|St Giles Cathedral
||Edinburgh, East Lothian
||Robert Lorimer designed the richly decorative Thistle Chapel which was added to the South East of the Choir in 1910. The Thistle Chapel contains a wealth of intricately carved woodwork including large and numerous ceiling bosses, steepled and crested canopies rising above the stalls to each side and heraldic stained glass made by Louis Davis to Lorimer's designs.
|St Silas the Martyr
||Davis’ window in this church is above the confessional area and is entitled “Hope”. The figure of Hope (”Spes” in the inscription-Latin for hope), tip-toes through some daffodils and looks up towards heaven. At the bottom of the window is the inscription “Laus Deo”. This church also has some remarkable stained glass by Henry Victor Milner (1866–1944). The church was consecrated on the 26th October 1912. The architect was Ernest Charles Shearman. Davis’ window for All Saints in Longstanton, Cambridgeshire has an almost identical depiction of “Hope”.
Reformed Church, formerly Nayland Congregational chapel
||Davis designed a three-light window for this chapel, working through James Powell and Sons.
|Heathfield School Chapel
||1912 to 1915
||Working through James Powell and Sons, Davis designed several windows for this Chapel. Image shown in gallery courtesy Paula Lavender.
||Barton Hartshorn, Buckinghamshire
||Davis completed a two-light war memorial window for this church with the title “The Messenger of Peace”. It remembers Lieutenant Archibald Trotter of the Coldstream Guards. The window has St George in the left hand light and a kneeling Angel in the right hand light. Commissioned by Col.Charles W.Trotter, C.B.and the Hon.Mrs.Trotter.O.B.E. of Barton Hartshorn Manor. Archibald was their son. He died on 31 December 1914, aged 22 years and is buried in Le Touret Military Cemetery. The kneeling angel is depicted kissing a dove of peace. St George stands resplendant in a suit of armour painted in blue! In the tracery at the top of the window is the badge of the Coldstream Guards. Interesting to note that Colonel Trotter had used Sir Robert Lorimer (1864–1929) the Scottish architect and garden designer to restore Barton Hartshorn Manor at an earlier date, and given that Davis was a favourite of Lorimer, it is likely that Lorimer influenced Trotter to give Davis the commission for the war memorial window.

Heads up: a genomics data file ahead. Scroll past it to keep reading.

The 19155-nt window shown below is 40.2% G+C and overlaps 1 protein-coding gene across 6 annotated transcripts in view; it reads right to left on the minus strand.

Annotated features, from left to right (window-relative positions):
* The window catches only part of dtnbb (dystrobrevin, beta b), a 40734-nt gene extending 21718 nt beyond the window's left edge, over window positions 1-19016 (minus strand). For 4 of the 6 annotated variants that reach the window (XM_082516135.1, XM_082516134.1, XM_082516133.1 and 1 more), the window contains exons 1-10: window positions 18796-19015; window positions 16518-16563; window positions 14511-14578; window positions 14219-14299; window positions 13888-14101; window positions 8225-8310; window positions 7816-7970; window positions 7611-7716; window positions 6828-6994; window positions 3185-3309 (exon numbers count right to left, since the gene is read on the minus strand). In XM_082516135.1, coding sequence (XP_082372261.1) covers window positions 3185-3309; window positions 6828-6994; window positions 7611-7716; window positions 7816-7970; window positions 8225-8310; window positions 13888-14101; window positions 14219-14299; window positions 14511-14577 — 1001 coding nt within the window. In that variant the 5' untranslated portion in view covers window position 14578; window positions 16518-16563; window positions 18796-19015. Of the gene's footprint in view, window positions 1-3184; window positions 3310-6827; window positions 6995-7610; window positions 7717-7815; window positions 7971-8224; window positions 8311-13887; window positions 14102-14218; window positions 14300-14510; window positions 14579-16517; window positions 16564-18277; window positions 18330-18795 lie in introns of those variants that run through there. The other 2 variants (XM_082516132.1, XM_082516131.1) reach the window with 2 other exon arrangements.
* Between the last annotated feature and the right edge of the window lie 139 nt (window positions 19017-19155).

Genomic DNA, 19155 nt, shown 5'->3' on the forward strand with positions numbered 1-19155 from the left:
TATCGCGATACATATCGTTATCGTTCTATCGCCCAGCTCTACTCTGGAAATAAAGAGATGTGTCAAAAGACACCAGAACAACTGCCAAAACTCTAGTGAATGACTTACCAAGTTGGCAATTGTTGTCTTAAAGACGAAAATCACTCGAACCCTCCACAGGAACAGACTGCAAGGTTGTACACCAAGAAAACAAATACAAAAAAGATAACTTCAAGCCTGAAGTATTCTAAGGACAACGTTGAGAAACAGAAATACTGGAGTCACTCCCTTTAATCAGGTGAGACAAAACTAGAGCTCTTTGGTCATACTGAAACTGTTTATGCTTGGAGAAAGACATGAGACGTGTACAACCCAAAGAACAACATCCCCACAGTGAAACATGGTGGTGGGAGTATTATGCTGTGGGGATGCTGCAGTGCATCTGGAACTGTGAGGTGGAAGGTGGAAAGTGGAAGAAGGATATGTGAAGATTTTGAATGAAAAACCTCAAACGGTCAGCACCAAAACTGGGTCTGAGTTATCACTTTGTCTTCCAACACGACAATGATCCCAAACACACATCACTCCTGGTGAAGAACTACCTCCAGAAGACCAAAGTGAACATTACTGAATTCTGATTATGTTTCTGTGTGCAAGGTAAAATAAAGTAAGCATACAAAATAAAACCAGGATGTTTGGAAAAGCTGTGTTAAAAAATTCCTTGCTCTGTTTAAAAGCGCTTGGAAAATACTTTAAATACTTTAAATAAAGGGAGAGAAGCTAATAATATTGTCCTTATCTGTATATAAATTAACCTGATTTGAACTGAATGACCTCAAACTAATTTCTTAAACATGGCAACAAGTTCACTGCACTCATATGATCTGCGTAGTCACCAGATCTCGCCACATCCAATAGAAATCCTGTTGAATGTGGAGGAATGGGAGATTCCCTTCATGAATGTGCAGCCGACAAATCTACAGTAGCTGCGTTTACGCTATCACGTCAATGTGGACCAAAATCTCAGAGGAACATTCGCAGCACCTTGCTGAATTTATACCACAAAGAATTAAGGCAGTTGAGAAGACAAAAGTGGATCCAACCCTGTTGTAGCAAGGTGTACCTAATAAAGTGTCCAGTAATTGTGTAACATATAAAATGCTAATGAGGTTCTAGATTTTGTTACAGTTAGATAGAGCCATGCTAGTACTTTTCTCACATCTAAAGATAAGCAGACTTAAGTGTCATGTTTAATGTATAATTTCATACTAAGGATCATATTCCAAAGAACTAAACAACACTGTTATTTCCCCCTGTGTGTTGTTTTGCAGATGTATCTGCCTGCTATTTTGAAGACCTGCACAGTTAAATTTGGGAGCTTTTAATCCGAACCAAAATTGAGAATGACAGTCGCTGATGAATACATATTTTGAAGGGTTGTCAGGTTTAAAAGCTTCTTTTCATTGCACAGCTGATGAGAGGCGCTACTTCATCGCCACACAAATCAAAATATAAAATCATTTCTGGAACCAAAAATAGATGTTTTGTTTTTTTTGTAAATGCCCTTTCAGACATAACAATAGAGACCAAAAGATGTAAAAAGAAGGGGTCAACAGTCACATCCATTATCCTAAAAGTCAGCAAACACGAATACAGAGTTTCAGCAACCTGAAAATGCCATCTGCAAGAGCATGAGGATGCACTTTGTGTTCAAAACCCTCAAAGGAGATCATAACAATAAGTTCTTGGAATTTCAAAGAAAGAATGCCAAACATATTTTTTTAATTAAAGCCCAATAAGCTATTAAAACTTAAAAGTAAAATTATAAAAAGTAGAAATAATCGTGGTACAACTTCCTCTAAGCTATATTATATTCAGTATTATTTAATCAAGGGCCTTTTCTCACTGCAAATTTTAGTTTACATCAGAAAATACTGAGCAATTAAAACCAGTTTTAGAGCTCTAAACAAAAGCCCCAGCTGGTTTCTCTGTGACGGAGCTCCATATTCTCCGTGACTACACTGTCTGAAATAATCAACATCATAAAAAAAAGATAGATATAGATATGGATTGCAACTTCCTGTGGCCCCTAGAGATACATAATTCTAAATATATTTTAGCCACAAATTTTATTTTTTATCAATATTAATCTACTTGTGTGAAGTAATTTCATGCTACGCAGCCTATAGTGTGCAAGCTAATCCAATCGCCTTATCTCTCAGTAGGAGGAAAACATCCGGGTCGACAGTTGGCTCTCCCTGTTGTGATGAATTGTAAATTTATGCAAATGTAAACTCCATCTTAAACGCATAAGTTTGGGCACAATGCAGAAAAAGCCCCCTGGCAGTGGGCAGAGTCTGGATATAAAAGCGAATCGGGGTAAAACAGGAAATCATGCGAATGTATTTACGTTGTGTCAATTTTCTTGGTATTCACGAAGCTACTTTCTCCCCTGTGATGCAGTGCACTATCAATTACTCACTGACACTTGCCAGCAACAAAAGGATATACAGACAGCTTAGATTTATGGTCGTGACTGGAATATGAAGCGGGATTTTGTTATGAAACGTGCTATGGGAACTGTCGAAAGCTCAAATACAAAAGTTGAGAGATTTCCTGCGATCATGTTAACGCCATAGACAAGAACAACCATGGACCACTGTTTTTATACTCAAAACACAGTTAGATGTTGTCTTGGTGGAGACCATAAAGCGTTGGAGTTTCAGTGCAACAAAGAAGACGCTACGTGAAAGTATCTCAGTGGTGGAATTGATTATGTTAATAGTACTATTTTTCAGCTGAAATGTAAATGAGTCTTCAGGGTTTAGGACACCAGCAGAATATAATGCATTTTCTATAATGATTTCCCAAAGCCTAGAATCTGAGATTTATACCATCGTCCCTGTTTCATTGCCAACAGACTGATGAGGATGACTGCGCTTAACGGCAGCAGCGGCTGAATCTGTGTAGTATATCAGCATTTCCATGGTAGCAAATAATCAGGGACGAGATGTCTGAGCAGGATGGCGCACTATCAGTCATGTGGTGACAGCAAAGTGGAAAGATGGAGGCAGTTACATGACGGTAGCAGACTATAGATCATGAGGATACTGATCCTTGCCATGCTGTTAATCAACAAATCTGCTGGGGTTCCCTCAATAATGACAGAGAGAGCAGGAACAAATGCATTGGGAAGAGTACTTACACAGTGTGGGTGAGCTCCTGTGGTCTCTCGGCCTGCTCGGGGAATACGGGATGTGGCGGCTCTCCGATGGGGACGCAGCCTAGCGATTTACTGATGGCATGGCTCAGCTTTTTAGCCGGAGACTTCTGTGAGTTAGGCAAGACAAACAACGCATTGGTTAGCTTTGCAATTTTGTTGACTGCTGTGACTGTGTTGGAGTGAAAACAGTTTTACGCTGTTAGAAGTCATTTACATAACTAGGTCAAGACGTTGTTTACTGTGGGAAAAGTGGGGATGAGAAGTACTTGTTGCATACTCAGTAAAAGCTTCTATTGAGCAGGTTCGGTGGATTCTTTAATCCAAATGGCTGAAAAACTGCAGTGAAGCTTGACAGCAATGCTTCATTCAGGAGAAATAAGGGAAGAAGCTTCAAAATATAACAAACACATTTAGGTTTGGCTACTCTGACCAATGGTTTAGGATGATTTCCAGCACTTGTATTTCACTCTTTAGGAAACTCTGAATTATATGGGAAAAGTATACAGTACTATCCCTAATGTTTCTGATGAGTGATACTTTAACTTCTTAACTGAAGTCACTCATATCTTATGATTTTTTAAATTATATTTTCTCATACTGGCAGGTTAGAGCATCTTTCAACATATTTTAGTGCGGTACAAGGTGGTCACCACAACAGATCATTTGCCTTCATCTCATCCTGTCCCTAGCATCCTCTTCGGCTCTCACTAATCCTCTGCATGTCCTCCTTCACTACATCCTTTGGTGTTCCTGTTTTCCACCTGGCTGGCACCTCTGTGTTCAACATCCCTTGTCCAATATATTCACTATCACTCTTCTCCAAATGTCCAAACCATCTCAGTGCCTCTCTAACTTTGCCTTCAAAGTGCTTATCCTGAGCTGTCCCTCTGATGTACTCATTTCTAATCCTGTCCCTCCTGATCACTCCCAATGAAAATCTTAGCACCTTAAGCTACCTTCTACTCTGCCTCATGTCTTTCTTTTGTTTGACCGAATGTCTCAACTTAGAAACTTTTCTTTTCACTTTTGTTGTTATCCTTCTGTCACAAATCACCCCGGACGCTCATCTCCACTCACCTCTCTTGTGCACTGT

|St John the Baptist
||A two-light window entitled “Faith” and “Hope”. Here Davis was again working for James Powell & Sons.
||For this church, Davis designed through James Powell and Sons, a two-light window which served as a memorial to a Blendworth man, Eric Thain, who had drowned in an accident at Inverary on 30 May 1911 aged 17 years. Thain had been a chorister at the church. He also designed for Powell the South window in the church. It is a single light window with the inscription "In pious remembrance of William Anton Margesson, Priest, who died in mid-Africa in 1898, and in the 32nd year of his age."
|St John the Baptist
||Great Gaddesden . Hertfordshire
||Davis’ window is the second window in the Nave area. It is of three lights and depicts St Francis of Assisi.
||St Albans, Hertfordshire
||Davis’ War Memorial window on the North Aisle, North wall, East, is entitled “Sacrifice” and is in memory of Frederisk Mead who died 11 August 1915, aged 58, and his two sons, Joseph Frederick Mead, Second Lieutenant, 4th Battalion The Royal Fusiliers, educated at Winchester College and Sandhurst who was killed defending the Nimy Ridge at Mons on 23 August 1914. He was 22 years of age. Also remembers Robert John Mead, also a Second Lieutenant but with the 8th Service Battalion The Royal Fusiliers. Also educated at Winchester, he died from his wounds at Armentieres Hospital on 2 August 1915. Mounted below the window is a light brown marble tablet with details of the Mead brothers and the tablet is inscribed with the words “E’en as they trod that day to God so walked they from their birth. In simpleness and gentleness and honour and clean mirth”, this a quotation from Rudyard Kipling. The crests of the Royal Fusiliers and Winchester College are at the centre of the inscription. The window was financed and donated by Mrs Mead as a memorial to her husband and her two sons lost in the war. The window is of three-lights. The light on the left hand side depicts Sir Galahad. He stands on the steps of a wayside shrine, before an altar with candlestick, crucifix, chalice and paten. In the foreground is an iris plant known as Swordlily. In the centre light we see Christ crucified and in a white scroll beneath is the inscription “Ecce/Agnus/Dei” – Behold the Lamb of God (John.1.36). Below Christ is the figure of Isaac, who lies horizontally on rocks, his arms and waist roped to a wooden cross. Below him an angel leans down over a knight who kneels on rocks in the foreground. This knight represents Abraham. On the ground, by his knee, is a censer and a wide spiral of grey smoke leads upwards to the bound Isaac. On a black band along the base is the text “In Monte Dominus videbit” – In the mount the Lord shall see.( Gen.XXII.14). In the right hand light the Angel of the Grail is standing in benediction and holds a chalice. The Angel wears mass vestments, an alb without apparel, and a chasuble with a T-shaped red orphrey. It seems that Davis was a friend of the incumbent at the time, Rev.W.E.Chadwick (1910–1925) who asked him to design the window.